American’s New 45 Minute Check-in Requirement Inconveniences Travelers

Update: Despite a change to American’s published policy in March, per American spokesperson Ross Feinsten they will still check you in and issue boarding passes without checked bags 30 minutes prior to departure for domestic flights. New post forthcoming describing how actual practice differs from published policy.

Update 2: Here’s how the check-in systems work in practice versus what’s on American’s website.


In March American changed the minimum check-in time to 45 minutes prior to flight, from 30 minutes. The airline did not notify customers of this change at the time — no emails, no banners at AA.com, just different information on its website.

(Some specific airports have longer required check-in times.)

Minimum check-in times don’t mean too terribly much for most customers, most of the time, since you can check-in online or via the mobile app. But you can’t always do that, as I experienced last month while in traffic caused by an accident enroute to New York JFK. A 15 minute difference is a big deal.

Delta remains 30 minutes.

(Some airports require more time with baggage, and in some cases even without baggage.)

United also has a 30 minute minimum check-in time.

American requires customers to conform to its operational desires more than its competitors.

It’s part of American’s obsession with “D0” — cajoling employees and inconveniencing customers by making every operational decision not based on precision or rule but based on anything that will promote pushing back exactly at the proscribed minute in the schedule.

A year ago I wrote about American’s ‘Goldilocks Problem’ “Boards too Early, Updates Delays Too Late” and suggested management’s focus on “D0” rather than being ‘just right’ and helping ensure passengers get where they’re going on time is actually forcing customers to make significant adjustments for the convenience of the airline.

AirTran years ago operated a hub-and-spoke operation, but kept costs down by pioneering the idea of ‘passengers waiting on planes’ rather than planes waiting on passengers. Connecting passengers in Atlanta often had long blocks of time between flights.

American is increasingly becoming like AirTran, with customers adjusting to the airline’s operation rather than gearing the airlines operation around customers.

On-time performance matters, but Delta’s 30 minute check-in requirement demonstrates that 45 minute check-in isn’t necessary in order to obtain on-time performance.

About Gary Leff

Gary Leff is one of the foremost experts in the field of miles, points, and frequent business travel - a topic he has covered since 2002. Co-founder of frequent flyer community InsideFlyer.com, emcee of the Freddie Awards, and named one of the "World's Top Travel Experts" by Conde' Nast Traveler (2010-Present) Gary has been a guest on most major news media, profiled in several top print publications, and published broadly on the topic of consumer loyalty. More About Gary »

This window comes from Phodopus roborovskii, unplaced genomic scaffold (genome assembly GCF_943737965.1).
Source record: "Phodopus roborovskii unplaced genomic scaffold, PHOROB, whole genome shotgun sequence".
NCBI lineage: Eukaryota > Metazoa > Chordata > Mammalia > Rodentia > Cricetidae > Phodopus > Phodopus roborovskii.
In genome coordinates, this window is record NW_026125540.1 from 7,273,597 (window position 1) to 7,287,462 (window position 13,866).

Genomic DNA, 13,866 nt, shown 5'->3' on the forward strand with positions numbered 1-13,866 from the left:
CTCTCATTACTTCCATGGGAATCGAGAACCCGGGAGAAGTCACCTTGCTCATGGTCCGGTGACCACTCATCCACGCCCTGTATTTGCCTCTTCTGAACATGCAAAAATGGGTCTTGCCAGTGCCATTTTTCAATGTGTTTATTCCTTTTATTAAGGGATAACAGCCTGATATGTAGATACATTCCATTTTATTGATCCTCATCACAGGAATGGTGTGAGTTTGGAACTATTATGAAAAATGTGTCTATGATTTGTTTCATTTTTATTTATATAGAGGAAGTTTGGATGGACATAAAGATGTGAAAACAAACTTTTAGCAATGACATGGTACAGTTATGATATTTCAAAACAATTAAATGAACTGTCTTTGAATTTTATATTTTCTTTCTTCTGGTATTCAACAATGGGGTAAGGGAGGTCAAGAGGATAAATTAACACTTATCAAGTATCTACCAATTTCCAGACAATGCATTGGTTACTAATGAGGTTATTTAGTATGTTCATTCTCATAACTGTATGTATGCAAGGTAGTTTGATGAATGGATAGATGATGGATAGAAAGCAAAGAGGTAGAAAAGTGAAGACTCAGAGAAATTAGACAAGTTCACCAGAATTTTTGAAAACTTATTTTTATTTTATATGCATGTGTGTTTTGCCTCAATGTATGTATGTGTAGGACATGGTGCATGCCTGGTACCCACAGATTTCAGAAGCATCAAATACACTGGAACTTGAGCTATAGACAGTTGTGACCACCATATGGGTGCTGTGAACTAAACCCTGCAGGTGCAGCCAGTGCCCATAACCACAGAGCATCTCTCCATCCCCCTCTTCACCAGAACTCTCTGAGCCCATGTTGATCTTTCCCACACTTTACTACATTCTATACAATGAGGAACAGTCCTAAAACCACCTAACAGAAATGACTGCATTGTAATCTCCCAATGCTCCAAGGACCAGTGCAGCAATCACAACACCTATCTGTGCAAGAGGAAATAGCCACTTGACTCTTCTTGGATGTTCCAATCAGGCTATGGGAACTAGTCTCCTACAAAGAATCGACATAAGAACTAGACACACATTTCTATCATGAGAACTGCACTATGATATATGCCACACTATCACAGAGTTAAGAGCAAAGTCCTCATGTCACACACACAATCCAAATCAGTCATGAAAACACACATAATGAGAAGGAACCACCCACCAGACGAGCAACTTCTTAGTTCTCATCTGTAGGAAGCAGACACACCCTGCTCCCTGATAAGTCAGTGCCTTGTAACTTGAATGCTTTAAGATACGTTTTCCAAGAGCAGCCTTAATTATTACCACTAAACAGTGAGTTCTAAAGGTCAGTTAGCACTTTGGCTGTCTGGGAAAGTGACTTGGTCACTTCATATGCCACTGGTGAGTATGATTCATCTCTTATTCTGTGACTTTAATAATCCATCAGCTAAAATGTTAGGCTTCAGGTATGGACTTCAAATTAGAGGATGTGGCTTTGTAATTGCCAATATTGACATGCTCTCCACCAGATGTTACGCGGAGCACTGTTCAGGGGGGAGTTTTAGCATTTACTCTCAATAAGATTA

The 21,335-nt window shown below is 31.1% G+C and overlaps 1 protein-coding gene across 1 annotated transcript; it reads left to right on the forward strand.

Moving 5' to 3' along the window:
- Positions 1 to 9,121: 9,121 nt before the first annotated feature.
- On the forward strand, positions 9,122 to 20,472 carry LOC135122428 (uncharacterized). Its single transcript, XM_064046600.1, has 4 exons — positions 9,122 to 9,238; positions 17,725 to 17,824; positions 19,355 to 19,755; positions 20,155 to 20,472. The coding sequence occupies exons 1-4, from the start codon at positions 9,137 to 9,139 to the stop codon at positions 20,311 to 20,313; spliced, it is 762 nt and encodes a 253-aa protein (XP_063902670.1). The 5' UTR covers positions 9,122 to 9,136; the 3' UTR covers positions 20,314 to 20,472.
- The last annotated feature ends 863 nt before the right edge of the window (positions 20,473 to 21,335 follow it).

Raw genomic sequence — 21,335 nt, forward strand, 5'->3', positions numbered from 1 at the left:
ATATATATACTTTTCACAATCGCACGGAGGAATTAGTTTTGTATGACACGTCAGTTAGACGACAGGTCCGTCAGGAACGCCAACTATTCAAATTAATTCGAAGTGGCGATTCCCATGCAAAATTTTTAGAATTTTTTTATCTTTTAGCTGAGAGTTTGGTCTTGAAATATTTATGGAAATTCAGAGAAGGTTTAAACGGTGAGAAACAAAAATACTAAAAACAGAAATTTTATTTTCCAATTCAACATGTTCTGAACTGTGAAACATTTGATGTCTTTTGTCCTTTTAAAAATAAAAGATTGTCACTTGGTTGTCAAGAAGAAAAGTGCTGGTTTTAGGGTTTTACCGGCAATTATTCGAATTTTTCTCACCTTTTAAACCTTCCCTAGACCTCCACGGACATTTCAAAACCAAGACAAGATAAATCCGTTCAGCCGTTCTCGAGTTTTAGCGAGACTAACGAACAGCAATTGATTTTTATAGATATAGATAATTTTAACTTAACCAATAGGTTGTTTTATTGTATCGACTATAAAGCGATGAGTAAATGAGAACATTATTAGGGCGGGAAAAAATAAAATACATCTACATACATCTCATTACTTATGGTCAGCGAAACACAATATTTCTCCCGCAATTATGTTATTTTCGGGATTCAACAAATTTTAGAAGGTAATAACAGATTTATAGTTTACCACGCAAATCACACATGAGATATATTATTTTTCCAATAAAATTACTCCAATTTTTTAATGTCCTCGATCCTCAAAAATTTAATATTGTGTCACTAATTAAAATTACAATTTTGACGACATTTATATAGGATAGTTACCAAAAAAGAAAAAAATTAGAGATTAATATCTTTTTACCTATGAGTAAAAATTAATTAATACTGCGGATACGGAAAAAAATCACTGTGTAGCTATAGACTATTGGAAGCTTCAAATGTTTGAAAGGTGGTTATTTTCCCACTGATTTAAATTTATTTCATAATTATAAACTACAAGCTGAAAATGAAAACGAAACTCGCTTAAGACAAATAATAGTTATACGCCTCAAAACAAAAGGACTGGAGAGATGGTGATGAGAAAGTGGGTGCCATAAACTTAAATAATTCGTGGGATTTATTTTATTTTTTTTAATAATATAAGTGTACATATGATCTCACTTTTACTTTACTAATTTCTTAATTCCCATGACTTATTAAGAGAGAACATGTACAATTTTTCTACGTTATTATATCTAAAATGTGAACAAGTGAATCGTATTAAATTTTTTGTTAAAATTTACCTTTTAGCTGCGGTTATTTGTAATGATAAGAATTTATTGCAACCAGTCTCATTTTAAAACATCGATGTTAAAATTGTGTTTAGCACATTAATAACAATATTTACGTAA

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  1. Getting quite annoying recently on AA – had a flight last week that was supposed to depart at 6:40 with boarding beginning at 6:10. I left lounge about 6:05 and the monitors said nothing about boarding. Showed up to gate at exactly 6:10 and it was a ghost town. I thought there was a gate change or something but GA rudely informed me that everyone was aboard and waiting for me! We still sat at Gate for a while and on Tarmac. I bet some people were on the plane close to an hour before takeoff and this was a for a 2 HR flight

  2. No win situation for the airline. Chastised for being late, Chastised for trying to be on time.

  3. Consistent with your post, yesterday on PHL-RDU segment, 30 minutes before departure as boarding was about to commence, GA announces they need to change tyre on plane (presumably a known process and time). AA never updated departure time so travelers had to remain in gate area. Finally boarded 60 mins late. Lack of interest in passenger experience is one of the few certainties on US carriers.

  4. D=0 focuses on the wrong stat. “On time” performance matters more to customers than D=0. If D=0 is the norm, then AA should stop padding its schedules to allow 120+ minutes for 70 minute flights. An early arrival can be just as inconvenient as a late one.

    D=0 is no doubt connected with management bonuses.

  5. Oh how right John is! Bonuses are most certainly tied to the -10 door slamming! This may have worked at the much smaller USAirways but has been a complete disaster at the “new” AA. Sadly, it has pitted agents against flight attendants and pilots, often leaving revenue and non-revenue passengers behind. “Going for Great” is not what is happening.

  6. My guess is that this laser focus on on-time departures will please far more people than it annoys and will generate fawning media coverage that will generate more profits for the company. Just get your boarding pass in advance and show up early at the gate and maybe you’ll appreciate it too.

  7. I’m not sure how much some posters have been flying AA very much lately, but if you have, it’s hard not to notice the totally free fall of the operations of the airline.

    AA doesn’t care about the customer — they show it in things like Gary has posted above, when they wait until boarding time to cancel flights where crews clearly have timed out (leaving passengers with much fewer options), to the very buggy and often unoperational web site that consistently has problems with changing flights, pricing changes, and with same day changes.

    In addition to the generally poor attitudes from customer service and phone and Admirals Club reps that don’t know the rules and struggle using the legacy AA system.

    It is an operational disaster and management is playing with fire.